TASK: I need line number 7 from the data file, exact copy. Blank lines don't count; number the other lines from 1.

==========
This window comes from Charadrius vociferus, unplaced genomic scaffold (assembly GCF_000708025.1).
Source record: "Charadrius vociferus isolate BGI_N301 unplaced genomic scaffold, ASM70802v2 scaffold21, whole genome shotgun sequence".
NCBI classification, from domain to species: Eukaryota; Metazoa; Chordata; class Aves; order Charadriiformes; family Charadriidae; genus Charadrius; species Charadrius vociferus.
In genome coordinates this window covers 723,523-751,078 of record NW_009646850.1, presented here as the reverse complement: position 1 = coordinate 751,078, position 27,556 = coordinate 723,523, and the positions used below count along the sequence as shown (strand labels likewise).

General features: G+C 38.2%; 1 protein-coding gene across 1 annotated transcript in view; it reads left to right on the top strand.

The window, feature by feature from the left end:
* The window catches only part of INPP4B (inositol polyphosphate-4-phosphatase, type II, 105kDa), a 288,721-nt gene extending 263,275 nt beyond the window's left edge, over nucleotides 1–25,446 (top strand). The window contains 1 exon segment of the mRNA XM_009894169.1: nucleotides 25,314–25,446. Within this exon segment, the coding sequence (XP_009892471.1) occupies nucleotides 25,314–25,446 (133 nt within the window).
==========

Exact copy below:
* The window catches only part of INPP4B (inositol polyphosphate-4-phosphatase, type II, 105kDa), a 288,721-nt gene extending 263,275 nt beyond the window's left edge, over nucleotides 1–25,446 (top strand). The window contains 1 exon segment of the mRNA XM_009894169.1: nucleotides 25,314–25,446. Within this exon segment, the coding sequence (XP_009892471.1) occupies nucleotides 25,314–25,446 (133 nt within the window).